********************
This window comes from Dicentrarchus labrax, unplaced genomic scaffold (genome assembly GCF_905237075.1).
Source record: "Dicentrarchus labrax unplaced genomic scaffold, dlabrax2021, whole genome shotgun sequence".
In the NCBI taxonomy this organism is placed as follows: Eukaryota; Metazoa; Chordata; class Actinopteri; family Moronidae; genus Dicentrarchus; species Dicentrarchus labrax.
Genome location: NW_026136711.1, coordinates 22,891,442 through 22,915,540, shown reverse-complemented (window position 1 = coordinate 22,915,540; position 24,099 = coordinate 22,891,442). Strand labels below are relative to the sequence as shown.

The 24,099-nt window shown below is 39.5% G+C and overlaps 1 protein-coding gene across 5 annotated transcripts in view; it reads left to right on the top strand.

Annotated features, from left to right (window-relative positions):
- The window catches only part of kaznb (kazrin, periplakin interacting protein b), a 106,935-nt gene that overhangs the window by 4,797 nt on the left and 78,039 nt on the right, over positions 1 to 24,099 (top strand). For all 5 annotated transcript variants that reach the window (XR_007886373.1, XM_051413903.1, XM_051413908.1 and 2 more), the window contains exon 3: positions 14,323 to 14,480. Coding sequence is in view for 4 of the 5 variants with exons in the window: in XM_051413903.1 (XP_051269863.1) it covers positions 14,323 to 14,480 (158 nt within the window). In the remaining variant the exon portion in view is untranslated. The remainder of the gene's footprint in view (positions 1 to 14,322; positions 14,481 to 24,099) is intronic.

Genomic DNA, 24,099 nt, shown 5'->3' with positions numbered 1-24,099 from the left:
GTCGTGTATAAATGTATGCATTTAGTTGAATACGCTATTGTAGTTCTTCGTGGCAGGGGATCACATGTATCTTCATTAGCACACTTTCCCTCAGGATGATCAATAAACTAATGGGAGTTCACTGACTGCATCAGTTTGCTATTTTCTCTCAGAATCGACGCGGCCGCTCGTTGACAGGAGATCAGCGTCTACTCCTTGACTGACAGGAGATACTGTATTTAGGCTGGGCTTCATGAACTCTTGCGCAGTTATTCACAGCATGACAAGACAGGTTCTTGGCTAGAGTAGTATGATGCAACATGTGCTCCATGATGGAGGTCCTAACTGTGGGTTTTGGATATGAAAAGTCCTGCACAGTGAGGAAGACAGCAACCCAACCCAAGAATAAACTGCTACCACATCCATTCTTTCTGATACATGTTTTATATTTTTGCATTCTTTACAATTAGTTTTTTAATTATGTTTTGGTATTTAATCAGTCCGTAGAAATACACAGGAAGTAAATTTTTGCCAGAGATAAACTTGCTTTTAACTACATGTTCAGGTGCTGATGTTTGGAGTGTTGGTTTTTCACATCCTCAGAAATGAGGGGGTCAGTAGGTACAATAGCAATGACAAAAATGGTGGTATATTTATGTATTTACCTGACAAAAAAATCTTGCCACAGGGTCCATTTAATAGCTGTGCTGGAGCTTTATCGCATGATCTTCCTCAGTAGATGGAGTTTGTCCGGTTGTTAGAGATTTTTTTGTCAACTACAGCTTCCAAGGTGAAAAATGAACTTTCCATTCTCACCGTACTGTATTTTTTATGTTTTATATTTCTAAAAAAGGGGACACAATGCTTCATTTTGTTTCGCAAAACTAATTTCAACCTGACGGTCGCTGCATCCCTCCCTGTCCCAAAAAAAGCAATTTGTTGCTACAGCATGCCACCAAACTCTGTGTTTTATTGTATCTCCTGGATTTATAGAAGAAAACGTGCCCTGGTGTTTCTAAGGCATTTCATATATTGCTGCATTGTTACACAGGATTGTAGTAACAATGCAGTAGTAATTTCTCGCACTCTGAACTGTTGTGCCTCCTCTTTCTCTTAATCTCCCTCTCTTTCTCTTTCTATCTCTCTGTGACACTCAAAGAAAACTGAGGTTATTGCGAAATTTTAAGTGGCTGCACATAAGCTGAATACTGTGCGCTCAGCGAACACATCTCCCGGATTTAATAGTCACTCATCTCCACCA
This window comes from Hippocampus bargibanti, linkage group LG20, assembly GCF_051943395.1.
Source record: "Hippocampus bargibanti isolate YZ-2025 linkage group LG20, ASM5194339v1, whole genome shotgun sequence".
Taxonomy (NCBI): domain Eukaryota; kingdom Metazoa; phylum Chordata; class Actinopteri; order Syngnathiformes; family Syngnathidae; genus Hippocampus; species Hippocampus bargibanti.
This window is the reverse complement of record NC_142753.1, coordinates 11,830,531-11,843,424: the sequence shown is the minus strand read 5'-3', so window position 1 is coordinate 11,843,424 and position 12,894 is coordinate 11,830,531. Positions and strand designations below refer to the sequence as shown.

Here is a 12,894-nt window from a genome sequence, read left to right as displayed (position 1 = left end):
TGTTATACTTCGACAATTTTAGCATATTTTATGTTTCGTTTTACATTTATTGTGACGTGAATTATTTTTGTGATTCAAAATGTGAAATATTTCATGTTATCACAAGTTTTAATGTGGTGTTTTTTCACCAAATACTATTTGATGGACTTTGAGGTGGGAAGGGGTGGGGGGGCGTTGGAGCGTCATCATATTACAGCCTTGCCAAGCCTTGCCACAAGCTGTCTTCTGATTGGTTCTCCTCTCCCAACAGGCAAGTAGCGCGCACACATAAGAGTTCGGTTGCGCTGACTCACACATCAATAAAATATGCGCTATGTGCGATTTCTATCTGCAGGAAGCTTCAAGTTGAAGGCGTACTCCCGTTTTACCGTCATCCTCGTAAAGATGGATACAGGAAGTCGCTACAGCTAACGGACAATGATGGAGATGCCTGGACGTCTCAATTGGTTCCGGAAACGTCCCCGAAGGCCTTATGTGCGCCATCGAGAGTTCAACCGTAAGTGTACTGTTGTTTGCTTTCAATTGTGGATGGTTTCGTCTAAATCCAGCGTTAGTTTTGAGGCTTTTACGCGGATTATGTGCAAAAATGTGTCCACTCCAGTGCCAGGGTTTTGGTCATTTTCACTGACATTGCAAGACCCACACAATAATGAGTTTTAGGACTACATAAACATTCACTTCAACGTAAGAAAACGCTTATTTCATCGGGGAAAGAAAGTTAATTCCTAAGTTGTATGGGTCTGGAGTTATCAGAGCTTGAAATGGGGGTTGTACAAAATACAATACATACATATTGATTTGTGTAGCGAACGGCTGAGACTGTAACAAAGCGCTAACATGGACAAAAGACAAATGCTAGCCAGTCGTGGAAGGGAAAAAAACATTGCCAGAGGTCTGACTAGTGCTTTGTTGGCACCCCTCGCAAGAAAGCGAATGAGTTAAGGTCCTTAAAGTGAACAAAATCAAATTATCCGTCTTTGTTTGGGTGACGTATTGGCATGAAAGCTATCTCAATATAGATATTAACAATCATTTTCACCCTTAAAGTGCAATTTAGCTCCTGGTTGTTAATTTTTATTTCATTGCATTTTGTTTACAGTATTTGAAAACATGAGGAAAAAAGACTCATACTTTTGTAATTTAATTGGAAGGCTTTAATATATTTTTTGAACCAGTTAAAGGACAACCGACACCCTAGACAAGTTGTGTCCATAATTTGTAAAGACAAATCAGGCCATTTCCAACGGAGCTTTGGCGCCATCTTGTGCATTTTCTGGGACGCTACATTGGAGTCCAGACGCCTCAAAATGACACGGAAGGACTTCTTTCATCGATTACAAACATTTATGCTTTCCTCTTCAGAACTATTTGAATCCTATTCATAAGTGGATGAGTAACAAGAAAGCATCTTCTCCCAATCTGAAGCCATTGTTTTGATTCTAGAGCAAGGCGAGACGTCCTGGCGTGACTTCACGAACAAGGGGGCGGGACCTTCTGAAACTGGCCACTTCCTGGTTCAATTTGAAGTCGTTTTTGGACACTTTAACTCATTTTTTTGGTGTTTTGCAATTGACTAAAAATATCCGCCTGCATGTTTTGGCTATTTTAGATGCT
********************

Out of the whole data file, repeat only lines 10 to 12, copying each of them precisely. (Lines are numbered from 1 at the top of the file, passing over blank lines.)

This window comes from Hippocampus bargibanti, linkage group LG20, assembly GCF_051943395.1.
Source record: "Hippocampus bargibanti isolate YZ-2025 linkage group LG20, ASM5194339v1, whole genome shotgun sequence".
Taxonomy (NCBI): domain Eukaryota; kingdom Metazoa; phylum Chordata; class Actinopteri; order Syngnathiformes; family Syngnathidae; genus Hippocampus; species Hippocampus bargibanti.